a badly planned Sunday walk – first published 24 November 2013

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Some of my walks are planned with meticulous attention to detail, lots of map looking and even lists of instructions to follow. Not many though. Most are hastily cobbled together wanderings with no proper aim. Quite a few end up with me lost and wondering what on earth I was thinking. At the end of November 2013, with my redundancy letter sitting on the coffee table I went for one of the latter. 

24 November 2013

This morning I got up nice and early, planning to go for a walk. Unfortunately I hadn’t planned quite well enough. Last night I neglected to get any clothes out and Commando was still asleep. Normally there would be something amongst the pile of clean washing waiting to be put away but I’d been far too enthusiastic about tidying up yesterday and all the clean clothes were already neatly folded and hung upstairs in the bedroom. Doh!

When Commando got up he suggested I leave the walk until he went to work at half past eleven so I spent the rest of the morning cleaning the kitchen and thinking about where I’d go. What I didn’t do was think about lunch. It wasn’t until Commando went out the door with his bag of sandwiches that it occurred to me I hadn’t eaten and I didn’t really want to waste good walking time making food. In the end I quickly snaffled a bag of mini rice cakes and set off. This was not a good plan.

Along the gravel path at the side of the house I was surprised to see one little fuchsia flower, petals dried out and papery, clinging to a stem. This was when I realised I’d left my phone behind. Thank heavens for that little flower, without it I might not have discovered the lack of phone until I was miles into my walk. After I’d gone back and got the phone, I took a photo of the fuchsia and the little nemesia beside it that is still producing the odd flower. One more shot of the bright yellow mahonia flowers and I was on my way.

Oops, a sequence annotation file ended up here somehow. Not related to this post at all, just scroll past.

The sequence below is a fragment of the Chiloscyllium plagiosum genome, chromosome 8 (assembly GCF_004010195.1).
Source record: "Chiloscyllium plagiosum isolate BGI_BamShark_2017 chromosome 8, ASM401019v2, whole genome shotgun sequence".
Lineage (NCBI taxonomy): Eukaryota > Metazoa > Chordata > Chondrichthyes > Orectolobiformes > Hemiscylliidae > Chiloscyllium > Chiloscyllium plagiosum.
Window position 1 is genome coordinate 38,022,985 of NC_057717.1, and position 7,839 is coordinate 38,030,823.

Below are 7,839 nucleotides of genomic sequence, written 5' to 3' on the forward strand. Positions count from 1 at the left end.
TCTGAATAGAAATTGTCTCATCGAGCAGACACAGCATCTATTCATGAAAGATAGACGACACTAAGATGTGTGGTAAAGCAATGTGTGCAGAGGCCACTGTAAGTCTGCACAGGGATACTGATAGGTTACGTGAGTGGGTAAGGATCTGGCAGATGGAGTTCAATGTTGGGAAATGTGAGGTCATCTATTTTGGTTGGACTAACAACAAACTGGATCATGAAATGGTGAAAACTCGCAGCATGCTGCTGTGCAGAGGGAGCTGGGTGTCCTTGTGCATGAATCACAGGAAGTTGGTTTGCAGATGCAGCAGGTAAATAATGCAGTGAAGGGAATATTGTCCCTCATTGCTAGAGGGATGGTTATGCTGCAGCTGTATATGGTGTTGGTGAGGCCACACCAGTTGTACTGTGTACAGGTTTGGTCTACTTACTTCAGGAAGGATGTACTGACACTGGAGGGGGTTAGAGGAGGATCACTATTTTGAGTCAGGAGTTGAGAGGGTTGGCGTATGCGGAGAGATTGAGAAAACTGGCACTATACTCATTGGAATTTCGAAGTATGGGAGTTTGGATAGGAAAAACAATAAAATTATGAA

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There was no real plan as such. I thought I’d walk down towards the shore and just see how I felt. It’s been a while since I did a long walk so I didn’t want to overdo it, especially on a Sunday when I have work the next day. Perhaps I’d go as far as Netley Castle or even Victoria Country Park, but then again, perhaps not. Rather than walk up the Little Hill, I decided to take the back streets and the little woodland path behind the green. It would be interesting to see if there was still any sign of the fire.

Along the way I spotted a hydrangea just beginning to skeletonise and get that tattered lace look I love so much. If it hadn’t been for the fuchsia this would have been the point where I noticed I’d forgotten my phone. Shortly after that there was a decision to be made, take the steep steps or keep going and face a much longer route with a steep hill. I plumped for the steps, although I’m not sure my quads are going to thank me for it later. Usually when I come this way I’m walking towards home and coming down those steps, going up they seem to go on forever, especially as they twist around a bend so you can’t see the top from the bottom.

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The woodland path was crowded with dog walkers. I had to stand for quite a while waiting for a chance to take a photo with no one in it but the colours of the autumn leaves were so lovely it was worth the wait. The grass has done a wonderful job of hiding the evidence of the fire, apart from the blackened gorse you’d never know there ever was a fire. When I spotted flowers amongst all the withered blackberries I could hardly believe my eyes.